Cassie Logan, a young African American girl, grows up in rural Mississippi during the Great Depression in this novel. She experiences the racism and prejudice of the time. Cassie struggles to understand the injustices around her and fights against them.

Charlotte’s Web by E.B. White

In this classic novel, a pig named Wilbur befriends a spider named Charlotte who helps him avoid being slaughtered for meat. Wilbur struggles to escape his fate as societal norms and expectations dictate how animals are treated.

The Giver by Lois Lowry:

In this dystopian novel, the main character, Jonas, lives in a society where everything is controlled by the government, including emotions, relationships, and memories. The government controls everything in the society where the main character, Jonas, lives, including emotions, relationships, and memories.

The Outsiders by S.E. Hinton:

A small town experiences person vs society conflicts between two rival gangs, the Greasers and the Socs, in this novel. The story highlights the tensions between social classes and the prejudices that exist in society.

A Wrinkle in Time by Madeleine L’Engle:

The main character, Meg, and her friends fight against a dark force that is taking over the universe. The conflict between Meg and the society she lives in is represented by the conformity and lack of imagination that she encounters in her school and community.

Holes by Louis Sachar:

The protagonist, Stanley, struggles against the unjust and oppressive social system of the juvenile detention center. In the end, he breaks free from the constraints of society and finds redemption.

The City of Ember by Jeanne DuPrau:

 The main characters, Lina and Doon, battle against the corrupt and failing social order of their underground city. They fight to save their society from destruction and establish a new, more just system.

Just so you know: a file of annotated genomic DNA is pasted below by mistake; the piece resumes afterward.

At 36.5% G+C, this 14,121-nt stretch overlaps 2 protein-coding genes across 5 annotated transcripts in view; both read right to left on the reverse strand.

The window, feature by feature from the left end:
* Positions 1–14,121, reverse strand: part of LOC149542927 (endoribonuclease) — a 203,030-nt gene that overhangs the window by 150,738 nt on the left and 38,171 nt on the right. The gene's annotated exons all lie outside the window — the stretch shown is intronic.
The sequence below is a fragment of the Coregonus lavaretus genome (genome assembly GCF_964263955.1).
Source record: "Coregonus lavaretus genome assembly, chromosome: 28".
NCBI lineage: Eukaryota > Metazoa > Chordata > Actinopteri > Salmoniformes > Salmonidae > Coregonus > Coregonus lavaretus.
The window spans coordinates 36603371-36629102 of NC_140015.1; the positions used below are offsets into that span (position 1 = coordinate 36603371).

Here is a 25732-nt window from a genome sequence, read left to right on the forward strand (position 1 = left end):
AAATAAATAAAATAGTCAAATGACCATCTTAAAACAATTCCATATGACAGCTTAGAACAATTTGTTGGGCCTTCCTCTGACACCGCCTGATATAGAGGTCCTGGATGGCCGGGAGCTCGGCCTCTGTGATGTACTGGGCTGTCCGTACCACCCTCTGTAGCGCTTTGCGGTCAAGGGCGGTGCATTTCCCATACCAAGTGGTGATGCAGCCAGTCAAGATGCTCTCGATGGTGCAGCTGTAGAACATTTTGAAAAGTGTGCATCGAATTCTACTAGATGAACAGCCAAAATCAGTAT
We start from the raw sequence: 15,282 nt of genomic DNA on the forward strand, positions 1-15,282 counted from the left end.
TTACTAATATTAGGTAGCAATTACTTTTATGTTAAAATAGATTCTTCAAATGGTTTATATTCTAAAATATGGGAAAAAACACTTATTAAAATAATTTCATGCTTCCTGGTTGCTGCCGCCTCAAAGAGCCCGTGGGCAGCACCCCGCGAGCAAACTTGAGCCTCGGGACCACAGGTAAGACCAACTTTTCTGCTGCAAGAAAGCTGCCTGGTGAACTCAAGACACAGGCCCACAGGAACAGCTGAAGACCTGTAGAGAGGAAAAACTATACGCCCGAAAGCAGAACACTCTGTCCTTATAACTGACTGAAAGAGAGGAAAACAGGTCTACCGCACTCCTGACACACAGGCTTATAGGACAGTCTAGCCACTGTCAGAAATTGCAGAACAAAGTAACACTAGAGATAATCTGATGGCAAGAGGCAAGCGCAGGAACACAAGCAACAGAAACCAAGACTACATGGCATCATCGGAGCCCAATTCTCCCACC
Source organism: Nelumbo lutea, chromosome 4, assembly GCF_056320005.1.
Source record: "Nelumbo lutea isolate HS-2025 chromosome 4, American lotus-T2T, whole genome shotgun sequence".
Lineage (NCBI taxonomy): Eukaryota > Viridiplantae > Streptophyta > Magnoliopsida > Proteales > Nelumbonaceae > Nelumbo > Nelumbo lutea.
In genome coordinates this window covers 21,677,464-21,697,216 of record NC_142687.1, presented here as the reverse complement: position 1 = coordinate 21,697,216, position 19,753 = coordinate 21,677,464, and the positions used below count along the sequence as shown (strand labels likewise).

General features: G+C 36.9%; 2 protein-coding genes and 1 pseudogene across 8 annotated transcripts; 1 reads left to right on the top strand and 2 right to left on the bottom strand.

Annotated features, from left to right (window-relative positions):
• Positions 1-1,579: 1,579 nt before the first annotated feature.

The Watsons Go to Birmingham – 1963 by Christopher Paul Curtis:

The Watson family faces the social turmoil and racial tensions of the civil rights movement. They learn to fight against racism and stand up for what is right.

The Maze Runner by James Dashner:

The protagonist, Thomas, struggles against the oppressive and mysterious social structure of the Glade and the Maze. He uncovers the truth and fights against the dystopian society.

Wringer by Jerry Spinelli:

The main character, Palmer, battles against the brutal and cruel tradition of wringing pigeons’ necks in his town. He stands up against societal pressure and fights for change.

Among the Hidden by Margaret Peterson Haddix:

The protagonist, Luke, battles against the restrictive and oppressive government policies that forbid him from living freely as a third child. He fights for his right to exist and challenges the social order.

Number the Stars by Lois Lowry:

The main character, Annemarie, fights against the oppressive Nazi regime and the persecution of Jewish people in Denmark. She works to save her Jewish friend from being captured by the authorities.

Types of Conflict Organizer

This organizer/booklet may be used independently or placed inside an interactive notebook.  On each page, students write a definition and give examples of the type of conflict. On the final page, students summarize internal and external conflicts.

Download the organizer here.

Gay Miller

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1 comment

  1. Gay, Wow! Thank you. What a fantastic resource! I love the booklet and the examples of each type of conflict in film. You’ve just reduced my workload and made it easy to increase student engagement. Thank you.